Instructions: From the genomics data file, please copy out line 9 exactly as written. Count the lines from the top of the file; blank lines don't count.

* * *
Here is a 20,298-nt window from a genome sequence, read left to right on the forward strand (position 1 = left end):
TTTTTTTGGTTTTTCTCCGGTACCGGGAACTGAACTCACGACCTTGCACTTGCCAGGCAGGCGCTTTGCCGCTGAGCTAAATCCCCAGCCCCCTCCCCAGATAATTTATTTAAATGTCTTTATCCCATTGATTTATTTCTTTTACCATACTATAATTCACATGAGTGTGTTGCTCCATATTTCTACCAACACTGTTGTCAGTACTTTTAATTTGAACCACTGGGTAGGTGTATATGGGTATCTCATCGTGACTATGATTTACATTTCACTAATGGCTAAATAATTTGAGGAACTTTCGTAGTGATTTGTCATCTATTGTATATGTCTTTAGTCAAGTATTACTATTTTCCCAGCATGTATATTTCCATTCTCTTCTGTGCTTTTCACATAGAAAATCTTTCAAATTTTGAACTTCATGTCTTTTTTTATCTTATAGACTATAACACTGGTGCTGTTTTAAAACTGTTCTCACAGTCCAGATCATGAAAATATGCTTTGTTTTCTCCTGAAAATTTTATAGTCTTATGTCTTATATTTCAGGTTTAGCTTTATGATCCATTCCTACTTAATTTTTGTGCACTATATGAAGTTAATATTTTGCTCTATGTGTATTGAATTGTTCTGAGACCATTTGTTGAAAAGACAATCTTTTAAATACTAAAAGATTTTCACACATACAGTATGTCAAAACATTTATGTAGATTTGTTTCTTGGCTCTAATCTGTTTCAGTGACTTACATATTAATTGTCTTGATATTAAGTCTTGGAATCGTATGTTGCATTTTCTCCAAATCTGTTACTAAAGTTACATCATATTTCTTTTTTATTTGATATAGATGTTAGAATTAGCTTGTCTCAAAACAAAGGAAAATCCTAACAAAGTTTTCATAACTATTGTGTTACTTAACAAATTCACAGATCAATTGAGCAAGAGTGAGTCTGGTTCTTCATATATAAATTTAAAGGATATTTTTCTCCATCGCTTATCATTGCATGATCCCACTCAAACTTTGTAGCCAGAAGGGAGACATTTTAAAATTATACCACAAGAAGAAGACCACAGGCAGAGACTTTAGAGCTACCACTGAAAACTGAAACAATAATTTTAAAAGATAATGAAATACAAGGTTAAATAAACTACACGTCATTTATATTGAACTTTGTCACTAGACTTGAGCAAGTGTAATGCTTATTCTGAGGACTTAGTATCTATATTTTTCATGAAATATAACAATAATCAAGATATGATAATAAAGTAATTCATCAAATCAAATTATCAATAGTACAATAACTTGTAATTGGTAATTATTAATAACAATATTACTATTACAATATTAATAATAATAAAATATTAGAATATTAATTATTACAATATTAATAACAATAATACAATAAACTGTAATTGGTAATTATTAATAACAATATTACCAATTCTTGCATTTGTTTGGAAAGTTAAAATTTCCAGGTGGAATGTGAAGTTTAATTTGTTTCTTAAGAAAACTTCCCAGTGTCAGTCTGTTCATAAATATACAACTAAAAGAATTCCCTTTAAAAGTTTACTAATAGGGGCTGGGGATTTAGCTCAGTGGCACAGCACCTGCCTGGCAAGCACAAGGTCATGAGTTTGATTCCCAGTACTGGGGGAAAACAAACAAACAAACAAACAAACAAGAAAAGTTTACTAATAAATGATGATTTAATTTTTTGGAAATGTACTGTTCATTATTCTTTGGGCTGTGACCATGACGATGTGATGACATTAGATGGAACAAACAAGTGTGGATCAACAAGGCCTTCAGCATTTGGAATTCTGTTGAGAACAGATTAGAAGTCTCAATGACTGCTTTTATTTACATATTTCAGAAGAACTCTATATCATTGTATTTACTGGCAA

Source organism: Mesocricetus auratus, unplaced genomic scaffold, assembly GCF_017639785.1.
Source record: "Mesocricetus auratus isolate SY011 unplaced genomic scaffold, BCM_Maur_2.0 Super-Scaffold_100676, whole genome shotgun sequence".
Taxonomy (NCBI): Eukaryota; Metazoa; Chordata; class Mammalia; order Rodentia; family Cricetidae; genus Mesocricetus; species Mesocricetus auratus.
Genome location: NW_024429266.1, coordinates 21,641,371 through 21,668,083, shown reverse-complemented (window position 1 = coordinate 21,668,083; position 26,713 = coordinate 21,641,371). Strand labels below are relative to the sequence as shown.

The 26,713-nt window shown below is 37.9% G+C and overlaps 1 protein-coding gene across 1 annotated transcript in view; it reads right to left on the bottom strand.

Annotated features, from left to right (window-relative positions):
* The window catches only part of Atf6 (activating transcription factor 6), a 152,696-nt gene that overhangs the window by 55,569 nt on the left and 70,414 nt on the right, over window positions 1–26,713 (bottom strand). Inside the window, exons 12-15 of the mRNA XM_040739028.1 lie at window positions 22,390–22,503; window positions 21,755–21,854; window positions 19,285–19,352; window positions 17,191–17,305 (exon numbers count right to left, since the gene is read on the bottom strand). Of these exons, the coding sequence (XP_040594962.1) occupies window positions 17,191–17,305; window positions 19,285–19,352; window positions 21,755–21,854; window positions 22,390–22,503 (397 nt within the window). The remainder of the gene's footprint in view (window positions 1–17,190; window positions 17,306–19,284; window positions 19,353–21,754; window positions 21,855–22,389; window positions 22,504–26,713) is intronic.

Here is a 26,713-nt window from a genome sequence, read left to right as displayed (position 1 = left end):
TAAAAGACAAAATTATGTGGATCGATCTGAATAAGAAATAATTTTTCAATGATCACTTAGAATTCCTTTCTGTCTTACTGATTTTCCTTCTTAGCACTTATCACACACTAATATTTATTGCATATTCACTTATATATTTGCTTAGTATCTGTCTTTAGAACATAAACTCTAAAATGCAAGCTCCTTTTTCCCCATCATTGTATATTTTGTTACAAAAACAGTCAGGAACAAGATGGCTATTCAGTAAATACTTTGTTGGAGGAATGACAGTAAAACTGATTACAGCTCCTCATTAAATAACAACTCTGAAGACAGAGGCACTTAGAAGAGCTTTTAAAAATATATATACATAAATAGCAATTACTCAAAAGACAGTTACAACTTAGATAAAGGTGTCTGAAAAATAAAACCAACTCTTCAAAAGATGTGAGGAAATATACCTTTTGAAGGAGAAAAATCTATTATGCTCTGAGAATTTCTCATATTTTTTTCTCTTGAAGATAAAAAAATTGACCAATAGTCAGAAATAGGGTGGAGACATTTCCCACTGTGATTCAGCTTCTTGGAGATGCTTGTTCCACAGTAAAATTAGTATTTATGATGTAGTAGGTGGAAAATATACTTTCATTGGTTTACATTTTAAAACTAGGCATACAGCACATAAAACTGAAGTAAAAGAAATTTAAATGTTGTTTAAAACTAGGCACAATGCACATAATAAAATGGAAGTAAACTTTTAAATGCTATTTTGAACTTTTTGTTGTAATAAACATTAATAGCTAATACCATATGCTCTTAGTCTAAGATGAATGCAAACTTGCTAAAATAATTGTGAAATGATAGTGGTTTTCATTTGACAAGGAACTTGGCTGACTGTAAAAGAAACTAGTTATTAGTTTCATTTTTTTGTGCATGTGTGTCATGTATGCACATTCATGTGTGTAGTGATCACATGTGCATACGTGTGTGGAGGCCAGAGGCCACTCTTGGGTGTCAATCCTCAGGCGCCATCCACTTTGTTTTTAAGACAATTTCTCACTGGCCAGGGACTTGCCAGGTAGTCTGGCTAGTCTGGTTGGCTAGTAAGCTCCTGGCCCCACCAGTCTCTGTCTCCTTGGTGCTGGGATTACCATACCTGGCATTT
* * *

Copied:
* The window catches only part of Atf6 (activating transcription factor 6), a 152,696-nt gene that overhangs the window by 55,569 nt on the left and 70,414 nt on the right, over window positions 1–26,713 (bottom strand). Inside the window, exons 12-15 of the mRNA XM_040739028.1 lie at window positions 22,390–22,503; window positions 21,755–21,854; window positions 19,285–19,352; window positions 17,191–17,305 (exon numbers count right to left, since the gene is read on the bottom strand). Of these exons, the coding sequence (XP_040594962.1) occupies window positions 17,191–17,305; window positions 19,285–19,352; window positions 21,755–21,854; window positions 22,390–22,503 (397 nt within the window). The remainder of the gene's footprint in view (window positions 1–17,190; window positions 17,306–19,284; window positions 19,353–21,754; window positions 21,855–22,389; window positions 22,504–26,713) is intronic.